Lost your job? It could just make you hap­pier

Thou­sands of work­ers are wor­ried about be­ing laid off. But as th­ese three peo­ple dis­cov­ered, there is life af­ter re­dun­dancy. By Alex Kas­riel

The Jewish Chronicle - - Features -

PETER MARKS ran his fam­ily bak­ery busi­ness in north Lon­don for 22 years. But the com­bined com­pe­ti­tion from in­ter­net shop­ping and a new Tesco Metro forced him to sell up in June 2008. He con­tin­ued to man­age the store but ear­lier this year, it closed for good and the 51-year-old be­came job­less for the first time in his work­ing life.

Marks is not alone. Jewish work­ers have been vic­tims of “op­er­a­tions stream­lin­ing” or “of­fice down­siz­ing” since the re­ces­sion hit, just like every­one else.

In­de­pen­dent char­ity the Em­ploy­ment Re­source Cen­tre (ERC) — which seeks to help un­em­ployed Jews from all over the coun­try find work — has seen an in­crease in ap­pli­cants since the credit crunch hit last year. Its chair­man Tr­isha Ward says mem­ber­ship of the north Lon­don fa­cil­ity has nearly dou­bled in two years, with 500 new ap­pli­cants this year alone.

“The num­ber of peo­ple who are be­ing made re­dun­dant has shot up,” says Ward. “Our con­cern is that the re­ces­sion is not over yet. While peo­ple are talk­ing about green shoots we could be head­ing for a dou­ble bounce. We’re not out of the woods yet.”

With its free ser­vices in­clud­ing cour­ses on CV writ­ing, in­ter­view tech­niques, net­work­ing and one-to-one men­tor­ing, it has helped 8,000 peo­ple back into em­ploy­ment since 1992. Ward says that the char­ity has re­cently been “work­ing smarter” — im­prov­ing its tech­niques and cour­ses. And she agrees that the Jewish com­mu­nity as a whole is an ex­em­plary sup­port net­work for the un­em­ployed.

Since us­ing the ERC, Peter Marks now has a job — as man­ager of a gro­cery and in-store bak­ery) at a Lon­don Uni­ver­sity. The JC spoke to him, and two oth­ers, who are hap­pier than ever, fol­low­ing re­dun­dancy.


Peter Marks, 51, of Bore­ham­wood, landed his job at a Lon­don Uni­ver­sity cam­pus gro­cery shop af­ter at­tend­ing ses­sions at the ERC. He is mar­ried to Deborah, a part-time book­keeper, and has two chil­dren, aged 19 and 21.

He says: “I had two days’ no­tice to fin­ish my job and had to look for new work. I was the main bread win­ner at the time. Ini­tially, there was no money to be had. Now I’m get­ting some re­dun­dancy sev­er­ance pay.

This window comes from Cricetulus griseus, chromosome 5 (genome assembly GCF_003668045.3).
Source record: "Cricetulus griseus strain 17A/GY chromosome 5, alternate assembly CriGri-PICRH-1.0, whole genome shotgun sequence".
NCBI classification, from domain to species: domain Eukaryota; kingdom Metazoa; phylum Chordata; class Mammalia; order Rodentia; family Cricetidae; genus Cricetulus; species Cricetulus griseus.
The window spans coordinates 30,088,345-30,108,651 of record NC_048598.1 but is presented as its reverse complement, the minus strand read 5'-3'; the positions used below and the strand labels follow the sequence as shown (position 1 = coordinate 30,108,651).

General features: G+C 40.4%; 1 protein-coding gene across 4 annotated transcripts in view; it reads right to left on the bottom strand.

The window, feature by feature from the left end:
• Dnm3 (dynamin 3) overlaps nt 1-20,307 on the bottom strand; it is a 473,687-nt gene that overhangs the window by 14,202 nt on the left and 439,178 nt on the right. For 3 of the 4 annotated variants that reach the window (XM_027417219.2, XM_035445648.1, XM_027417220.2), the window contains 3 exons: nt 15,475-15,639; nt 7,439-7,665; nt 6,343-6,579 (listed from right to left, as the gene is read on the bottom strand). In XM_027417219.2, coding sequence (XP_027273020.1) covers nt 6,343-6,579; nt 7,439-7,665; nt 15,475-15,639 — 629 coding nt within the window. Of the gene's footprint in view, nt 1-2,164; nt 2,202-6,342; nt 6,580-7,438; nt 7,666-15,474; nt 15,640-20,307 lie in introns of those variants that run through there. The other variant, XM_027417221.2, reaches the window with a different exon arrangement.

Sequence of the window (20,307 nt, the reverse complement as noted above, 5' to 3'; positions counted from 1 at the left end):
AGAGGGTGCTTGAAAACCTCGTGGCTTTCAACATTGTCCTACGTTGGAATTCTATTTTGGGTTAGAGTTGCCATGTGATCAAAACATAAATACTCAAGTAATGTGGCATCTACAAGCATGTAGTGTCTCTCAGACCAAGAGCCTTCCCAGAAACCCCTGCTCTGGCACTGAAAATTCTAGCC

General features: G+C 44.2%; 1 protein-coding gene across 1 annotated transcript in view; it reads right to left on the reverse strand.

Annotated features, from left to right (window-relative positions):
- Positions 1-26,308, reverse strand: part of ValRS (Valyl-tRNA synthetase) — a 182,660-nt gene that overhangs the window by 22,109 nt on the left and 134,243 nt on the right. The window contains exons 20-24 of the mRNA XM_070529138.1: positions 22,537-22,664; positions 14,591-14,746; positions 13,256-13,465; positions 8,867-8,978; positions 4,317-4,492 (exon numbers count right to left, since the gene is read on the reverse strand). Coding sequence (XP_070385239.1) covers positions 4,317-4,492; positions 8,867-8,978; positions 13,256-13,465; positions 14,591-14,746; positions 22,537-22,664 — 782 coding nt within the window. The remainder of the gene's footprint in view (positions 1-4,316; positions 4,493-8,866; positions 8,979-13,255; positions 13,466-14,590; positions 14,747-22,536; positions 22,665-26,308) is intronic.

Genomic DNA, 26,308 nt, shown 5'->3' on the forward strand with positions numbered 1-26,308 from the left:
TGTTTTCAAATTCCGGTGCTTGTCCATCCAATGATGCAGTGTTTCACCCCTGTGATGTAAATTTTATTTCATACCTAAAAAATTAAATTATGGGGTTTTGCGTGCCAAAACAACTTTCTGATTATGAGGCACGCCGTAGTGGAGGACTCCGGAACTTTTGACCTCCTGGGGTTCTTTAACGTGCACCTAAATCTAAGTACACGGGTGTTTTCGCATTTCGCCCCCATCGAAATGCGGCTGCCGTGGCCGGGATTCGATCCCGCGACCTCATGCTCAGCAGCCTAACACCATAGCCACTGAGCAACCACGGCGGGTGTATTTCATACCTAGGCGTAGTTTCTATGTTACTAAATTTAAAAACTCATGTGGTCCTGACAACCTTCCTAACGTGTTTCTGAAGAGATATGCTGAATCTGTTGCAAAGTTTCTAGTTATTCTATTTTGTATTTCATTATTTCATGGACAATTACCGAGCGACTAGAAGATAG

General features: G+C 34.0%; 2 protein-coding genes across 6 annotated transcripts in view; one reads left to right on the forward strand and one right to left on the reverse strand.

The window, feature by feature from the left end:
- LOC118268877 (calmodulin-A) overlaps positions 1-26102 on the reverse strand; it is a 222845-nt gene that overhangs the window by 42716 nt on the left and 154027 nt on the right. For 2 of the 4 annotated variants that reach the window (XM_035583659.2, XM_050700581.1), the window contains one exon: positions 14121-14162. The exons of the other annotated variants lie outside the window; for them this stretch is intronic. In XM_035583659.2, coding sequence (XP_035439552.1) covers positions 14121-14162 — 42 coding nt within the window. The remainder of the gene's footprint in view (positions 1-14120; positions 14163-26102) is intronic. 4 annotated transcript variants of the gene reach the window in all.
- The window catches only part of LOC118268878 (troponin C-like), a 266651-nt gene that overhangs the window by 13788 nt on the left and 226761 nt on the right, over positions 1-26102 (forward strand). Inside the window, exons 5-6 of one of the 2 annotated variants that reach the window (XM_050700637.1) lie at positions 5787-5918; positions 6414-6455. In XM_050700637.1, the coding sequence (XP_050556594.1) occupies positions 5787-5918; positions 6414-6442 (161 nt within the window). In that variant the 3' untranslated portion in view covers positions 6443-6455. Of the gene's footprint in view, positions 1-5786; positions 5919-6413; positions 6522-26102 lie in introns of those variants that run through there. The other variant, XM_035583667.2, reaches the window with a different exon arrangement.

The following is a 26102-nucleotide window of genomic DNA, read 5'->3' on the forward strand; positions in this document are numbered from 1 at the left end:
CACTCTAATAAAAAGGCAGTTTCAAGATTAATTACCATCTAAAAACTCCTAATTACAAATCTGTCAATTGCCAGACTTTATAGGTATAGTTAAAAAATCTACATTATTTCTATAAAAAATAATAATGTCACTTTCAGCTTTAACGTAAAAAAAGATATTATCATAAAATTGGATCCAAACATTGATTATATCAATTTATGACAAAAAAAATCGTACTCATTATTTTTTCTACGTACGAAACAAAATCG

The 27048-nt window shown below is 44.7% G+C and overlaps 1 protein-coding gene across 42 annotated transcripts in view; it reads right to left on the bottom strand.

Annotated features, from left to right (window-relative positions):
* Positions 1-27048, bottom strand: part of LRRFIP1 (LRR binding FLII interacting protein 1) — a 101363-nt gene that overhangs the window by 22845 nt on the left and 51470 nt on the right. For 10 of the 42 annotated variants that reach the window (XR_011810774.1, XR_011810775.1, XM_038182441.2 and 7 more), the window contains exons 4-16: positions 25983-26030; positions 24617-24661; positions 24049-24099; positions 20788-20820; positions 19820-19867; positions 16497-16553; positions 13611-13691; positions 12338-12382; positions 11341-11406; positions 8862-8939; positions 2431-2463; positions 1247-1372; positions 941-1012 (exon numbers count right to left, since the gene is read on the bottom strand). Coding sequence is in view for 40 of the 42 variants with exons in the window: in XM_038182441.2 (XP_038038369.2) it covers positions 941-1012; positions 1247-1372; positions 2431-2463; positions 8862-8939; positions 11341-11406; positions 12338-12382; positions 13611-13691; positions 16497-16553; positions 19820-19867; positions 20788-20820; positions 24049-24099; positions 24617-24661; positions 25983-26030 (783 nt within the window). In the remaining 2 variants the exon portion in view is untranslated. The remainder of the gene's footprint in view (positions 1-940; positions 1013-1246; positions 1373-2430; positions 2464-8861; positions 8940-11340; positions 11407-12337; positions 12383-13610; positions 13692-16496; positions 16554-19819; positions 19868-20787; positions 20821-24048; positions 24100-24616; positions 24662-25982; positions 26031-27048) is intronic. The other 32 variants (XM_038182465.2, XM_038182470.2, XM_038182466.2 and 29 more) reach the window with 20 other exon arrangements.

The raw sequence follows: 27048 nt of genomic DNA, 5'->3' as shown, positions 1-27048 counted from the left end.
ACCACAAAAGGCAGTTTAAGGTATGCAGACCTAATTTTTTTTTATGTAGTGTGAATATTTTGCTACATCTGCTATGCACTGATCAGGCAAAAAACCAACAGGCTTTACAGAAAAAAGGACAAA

“Not hav­ing work to go to was an un­usual sit­u­a­tion for me. I have never had to claim un­em­ploy­ment ben­e­fit be­fore. Ob­vi­ously we had to make quite dra­matic cut­backs in our life­style. We bought fewer lux­ury items, go­ing out to eat was out of the ques­tion and our hol­i­day plans were scup­pered.

“I dis­cov­ered the ERC be­cause some­body had told my wife about it. They had sem­i­nars on things like in­ter­view tech­nique. It meant I went along to my in­ter­views in a dif­fer­ent sit­u­a­tion. Early on I had an in­ter­view with Greggs, the baker’s, be­fore I had been to the ERC and I knew it hadn’t gone well. What I found out from the sem­i­nar was to bring out pos­i­tives and not neg­a­tives. It made me feel like I had quite a lot to of­fer. They also rec­om­mend writ­ing a func­tional CV rather than a chrono­log­i­cal one, which means em­ploy­ers can look at your skills with rel­e­vant ex­am­ples. As a re­sult of that ad­vice, I found my new job. “I had to take a pay cut but this job does have a cou­ple of ad­van­tages. It’s a safer em­ployer and there’s a gen­er­ous pen­sion scheme. It’s stress­ful now be­cause it’s a new en­vi­ron­ment and a new sys­tem, but maybe in three months’ time it will be eas­ier.

“I now re­alise there’s no job for life. Be­ing out of work makes you ap­pre­ci­ate what you have got. We ob­vi­ously be­came more re­source­ful to cope with not hav­ing mon-


ey com­ing in. It’s amaz­ing re­ally how lit­tle you can live on.

“It did bring the fam­ily closer to­gether. Be­ing part of the Jewish com­mu­nity helps a lot. Peo­ple al­ways know peo­ple who they can in­tro­duce you to. It’s car­ing, and gen­er­ally peo­ple are very help­ful to­wards one an­other. That is the way it should be.”


Joanna Mor­ri­son, 31, had been work­ing in ad­ver­tis­ing for nine years as an ac­count di­rec­tor when she was made re­dun­dant in Fe­bru­ary, af­ter re­turn­ing from ma­ter­nity leave. She is now the reg­is­trar and mar­ket­ing man­ager at Hen­don Prepara­tory School. She lives in north Lon­don with her hus­band, Ben, who works in fundrais­ing. They have a two-year-old son called Louis.

She says: “When I went back to work af­ter hav­ing my baby, I found it quite dif­fi­cult. Ad­ver­tis­ing is not a good in­dus­try for work­ing mums. You have to be avail­able 24 hours a day and I was work­ing four days a week but even on my day off I was still be­ing called up. I just wasn’t happy.

“The com­pany wasn’t do­ing par­tic­u­larly well and they had to make cuts. It was a real shame that I was one of the vic­tims but in the end they did me a mas­sive favour. I’m like a changed per­son now. They han­dled the whole thing very well but ob­vi­ously it knocked my con­fi­dence. But I needed to do some­thing. I couldn’t be a ‘stay-at-home’ mum.

“My hus­band was very sup­port­ive and fi­nan­cially

Be­ing made re­dun­dant was a bless­ing for Joanna Mor­ri­son, who swapped a high-pres­sure ad­ver­tis­ing role for a job in Jewish ed­u­ca­tion

Happy in his new role: baker Peter Marks

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